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Your car insurance policy will cover you for temporary trips out of state, but for long-term stays, you may need to update your policy to match your new residence. You can't live in one state and buy car insurance in another. In general, your car insurance should correspond with your state of residency—where you actually live. So if you haven't moved houses, you can probably keep the same car insurance. However, there are some exceptions for part-time residents like college students and people who spend the winter in warmer climates.
Does My Insurance Cover Me When I'm Traveling Out of State?
For shorter trips of a few days or weeks, almost all car insurance policies will cover you anywhere in the United States, regardless of how far you travel or how frequently you make the trip. This includes vacations to other states as well as commuting from one state to another, such as if you live in New Jersey and drive into New York City for work.
Additionally, if you have the minimum legal coverage for your state and get in an accident while on an interstate trip, your insurance policy will function as though you had the appropriate minimum amount of car insurance for the state in which the accident occurred. For example, if you live in Tennessee and you get in a crash in a no-fault state, you would be able to use PIP coverage to pay for your medical costs after the accident, even if you don't have that coverage.
You shouldn't assume your car insurance policy is valid in other countries, even if you can drive there. Some car insurance policies will protect you if you're driving to Canada but may not in Mexico or other countries south of the U.S. Check with your insurance company before you go, as they can confirm whether your policy will cover you. And if you don't already have coverage, your auto insurance company will likely be able to sell you a temporary endorsement to cover you while you're traveling.
You Can't Live in One State and Have Insurance in Another
In general, you need to buy car insurance in your state of residency. It's typically illegal to live in one state and register your car in another. Plus, if your insurer finds out, it will likely cancel your coverage and deny any pending insurance claims you have. Every state has its own definition of residency, but typically, if you continuously live in a state for more than a few months, or live and work full time there, you are considered a resident.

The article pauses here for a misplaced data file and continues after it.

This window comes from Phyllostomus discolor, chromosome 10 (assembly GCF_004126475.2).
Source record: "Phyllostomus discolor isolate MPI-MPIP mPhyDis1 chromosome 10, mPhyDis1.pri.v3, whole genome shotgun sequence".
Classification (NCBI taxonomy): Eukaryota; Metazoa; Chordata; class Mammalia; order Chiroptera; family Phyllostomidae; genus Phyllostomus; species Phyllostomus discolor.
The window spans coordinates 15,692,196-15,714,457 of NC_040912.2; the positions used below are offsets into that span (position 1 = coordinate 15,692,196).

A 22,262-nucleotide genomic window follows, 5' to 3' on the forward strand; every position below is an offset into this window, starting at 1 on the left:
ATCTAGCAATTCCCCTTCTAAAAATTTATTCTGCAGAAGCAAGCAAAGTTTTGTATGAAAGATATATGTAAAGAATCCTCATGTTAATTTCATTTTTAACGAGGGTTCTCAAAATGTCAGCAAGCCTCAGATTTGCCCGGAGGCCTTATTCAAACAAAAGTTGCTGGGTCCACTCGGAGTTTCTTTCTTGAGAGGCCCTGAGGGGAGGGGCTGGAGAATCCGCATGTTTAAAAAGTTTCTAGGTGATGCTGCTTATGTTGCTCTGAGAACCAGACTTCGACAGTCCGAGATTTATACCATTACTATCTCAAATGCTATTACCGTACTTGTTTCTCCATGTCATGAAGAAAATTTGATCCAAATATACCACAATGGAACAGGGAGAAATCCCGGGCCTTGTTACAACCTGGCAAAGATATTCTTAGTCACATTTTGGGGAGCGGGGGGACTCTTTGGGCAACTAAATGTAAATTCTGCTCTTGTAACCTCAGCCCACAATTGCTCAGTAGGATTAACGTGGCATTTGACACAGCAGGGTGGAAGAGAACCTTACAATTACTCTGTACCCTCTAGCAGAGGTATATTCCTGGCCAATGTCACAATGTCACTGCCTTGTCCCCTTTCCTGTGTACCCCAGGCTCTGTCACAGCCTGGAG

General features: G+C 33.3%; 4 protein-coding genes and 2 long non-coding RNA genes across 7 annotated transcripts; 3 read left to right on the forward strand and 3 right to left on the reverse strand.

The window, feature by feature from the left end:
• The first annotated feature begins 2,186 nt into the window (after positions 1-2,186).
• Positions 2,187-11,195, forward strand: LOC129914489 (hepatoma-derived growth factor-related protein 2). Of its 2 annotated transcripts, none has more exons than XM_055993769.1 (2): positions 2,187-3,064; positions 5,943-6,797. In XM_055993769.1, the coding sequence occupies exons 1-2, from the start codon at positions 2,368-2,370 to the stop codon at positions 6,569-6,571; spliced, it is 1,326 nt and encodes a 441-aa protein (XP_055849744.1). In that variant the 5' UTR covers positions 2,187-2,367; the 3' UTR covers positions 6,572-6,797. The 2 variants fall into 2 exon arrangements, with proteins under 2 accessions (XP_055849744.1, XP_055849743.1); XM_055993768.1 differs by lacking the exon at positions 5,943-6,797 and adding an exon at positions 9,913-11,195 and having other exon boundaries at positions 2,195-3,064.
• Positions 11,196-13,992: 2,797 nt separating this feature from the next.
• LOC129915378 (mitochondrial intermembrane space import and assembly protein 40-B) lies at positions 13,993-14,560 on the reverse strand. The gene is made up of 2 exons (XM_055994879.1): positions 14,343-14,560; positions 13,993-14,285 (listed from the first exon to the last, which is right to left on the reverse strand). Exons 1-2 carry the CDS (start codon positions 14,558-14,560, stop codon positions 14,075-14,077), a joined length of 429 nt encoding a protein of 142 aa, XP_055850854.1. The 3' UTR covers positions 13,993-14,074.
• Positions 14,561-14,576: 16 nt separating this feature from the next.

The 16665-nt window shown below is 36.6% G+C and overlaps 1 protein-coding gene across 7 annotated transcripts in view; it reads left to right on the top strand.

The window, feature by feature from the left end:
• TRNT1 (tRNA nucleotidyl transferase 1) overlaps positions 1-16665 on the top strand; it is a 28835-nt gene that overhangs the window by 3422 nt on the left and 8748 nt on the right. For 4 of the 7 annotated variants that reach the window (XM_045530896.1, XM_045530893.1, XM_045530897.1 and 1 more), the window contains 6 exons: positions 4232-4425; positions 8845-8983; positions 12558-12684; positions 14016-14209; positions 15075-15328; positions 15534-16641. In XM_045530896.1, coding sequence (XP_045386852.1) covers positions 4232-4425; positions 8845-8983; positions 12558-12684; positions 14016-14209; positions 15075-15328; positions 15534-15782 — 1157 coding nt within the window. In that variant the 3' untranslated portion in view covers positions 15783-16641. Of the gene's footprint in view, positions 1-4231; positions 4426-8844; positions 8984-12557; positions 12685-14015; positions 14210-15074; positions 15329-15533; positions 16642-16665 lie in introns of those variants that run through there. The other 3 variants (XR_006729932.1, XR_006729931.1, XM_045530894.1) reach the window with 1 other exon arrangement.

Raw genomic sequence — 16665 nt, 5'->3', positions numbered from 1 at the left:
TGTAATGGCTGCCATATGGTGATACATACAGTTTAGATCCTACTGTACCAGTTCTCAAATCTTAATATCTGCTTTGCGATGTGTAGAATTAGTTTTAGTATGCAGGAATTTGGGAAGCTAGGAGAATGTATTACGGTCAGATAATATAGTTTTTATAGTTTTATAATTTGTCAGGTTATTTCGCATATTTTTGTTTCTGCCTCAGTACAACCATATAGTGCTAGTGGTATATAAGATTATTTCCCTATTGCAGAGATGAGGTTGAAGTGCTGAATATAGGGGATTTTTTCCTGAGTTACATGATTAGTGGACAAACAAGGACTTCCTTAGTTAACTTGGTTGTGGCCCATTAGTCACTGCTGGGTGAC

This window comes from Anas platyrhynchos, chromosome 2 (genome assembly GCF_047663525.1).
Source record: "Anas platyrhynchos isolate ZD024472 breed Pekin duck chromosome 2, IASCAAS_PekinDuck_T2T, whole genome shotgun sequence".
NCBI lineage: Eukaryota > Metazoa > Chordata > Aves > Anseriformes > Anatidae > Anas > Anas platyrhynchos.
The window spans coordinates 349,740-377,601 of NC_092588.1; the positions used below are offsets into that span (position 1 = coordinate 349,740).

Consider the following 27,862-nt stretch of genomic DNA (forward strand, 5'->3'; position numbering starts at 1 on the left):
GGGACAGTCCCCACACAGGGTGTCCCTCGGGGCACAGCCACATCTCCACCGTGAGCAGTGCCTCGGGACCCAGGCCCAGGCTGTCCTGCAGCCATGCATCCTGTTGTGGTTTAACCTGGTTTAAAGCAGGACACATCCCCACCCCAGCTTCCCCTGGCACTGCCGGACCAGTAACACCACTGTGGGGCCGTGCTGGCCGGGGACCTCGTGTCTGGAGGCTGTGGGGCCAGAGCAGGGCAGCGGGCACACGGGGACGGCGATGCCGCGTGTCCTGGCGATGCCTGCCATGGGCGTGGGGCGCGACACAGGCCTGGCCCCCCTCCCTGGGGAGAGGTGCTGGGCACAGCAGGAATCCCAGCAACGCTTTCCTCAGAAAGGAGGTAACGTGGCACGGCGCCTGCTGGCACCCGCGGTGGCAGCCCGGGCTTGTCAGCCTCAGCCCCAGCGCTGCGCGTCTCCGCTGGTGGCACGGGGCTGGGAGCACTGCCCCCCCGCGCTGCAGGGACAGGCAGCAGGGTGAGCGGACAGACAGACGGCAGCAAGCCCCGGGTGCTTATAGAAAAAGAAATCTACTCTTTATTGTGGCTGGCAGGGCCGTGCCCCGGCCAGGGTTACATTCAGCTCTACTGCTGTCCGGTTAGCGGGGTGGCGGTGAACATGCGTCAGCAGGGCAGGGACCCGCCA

For people who split their time between multiple states, such as snowbirds who own a winter home in a warmer climate, or college students who attend college out of state, the answer is a little complicated. In general, you must register and insure your car in a state in which you are a resident. Since every state has its own definition of what constitutes a resident, that means the requirements for who must register their vehicle will depend on the state you will be living in part-time. For example, Arizona requires drivers to register their car with the Arizona DMV if they live in the state more than seven months per year. But in Arkansas, it's only six months.
Additionally, some states (as well as Washington, D.C.) require you to register your car with the DMV even if you do not qualify as a legal resident—so check with your area's DMV to see what you need.
Exception: College Students Who Attend School Out of State
College students who attend school in a different state than where they grew up may or may not need to buy a new policy—it largely depends on the laws of the state. For example, people going to college in Idaho are specifically allowed to maintain out-of-state registration, while Connecticut students are not. Some states, like Massachusetts, allow out-of-state students to maintain a primary registration elsewhere, but must notify the local police department of the vehicle.
Within a given state, you are more likely to be required to purchase student car insurance in the state the school is located if the following are true:
- The student legally owns the car and has their own separate insurance policy (not on the parents' insurance).
- The student lives in the state year-round (i.e., does not go home for breaks).
In either case, we recommend that you check with your insurance company to see if you are required to update your policy in order to protect your vehicle while at school, just to be safe.
Exception: Seasonal Residents and Snowbirds
People who own multiple homes and split their time among them will generally have to register their vehicles and buy insurance in whichever place they spend the majority of their time. For example, if you live eight months out of the year in Connecticut but spend four winter months in Florida, you would buy insurance in Connecticut, with that policy covering you even while you're in Florida.
Keep in mind that some states require you to register your car even if you're residing in that state temporarily. For example, people who stay in Georgia for more than 30 days at a time must register their car with the Georgia DMV, even if they are not residents. Additionally, if you have a vehicle you keep at your secondary home year-round, you'll need to buy coverage for the state in which the car is located.
Exception: Members of the Military
Most states allow members of the military to keep their car registration and insurance in the state they maintain their legal residence, even if they are stationed in a different state for months or years at a time. You'll need to check your state's residency laws, as well as verify with your insurance company that you're adequately insured. It can also help to get insurance through a company that specializes in working with members of the military, like USAA or Geico.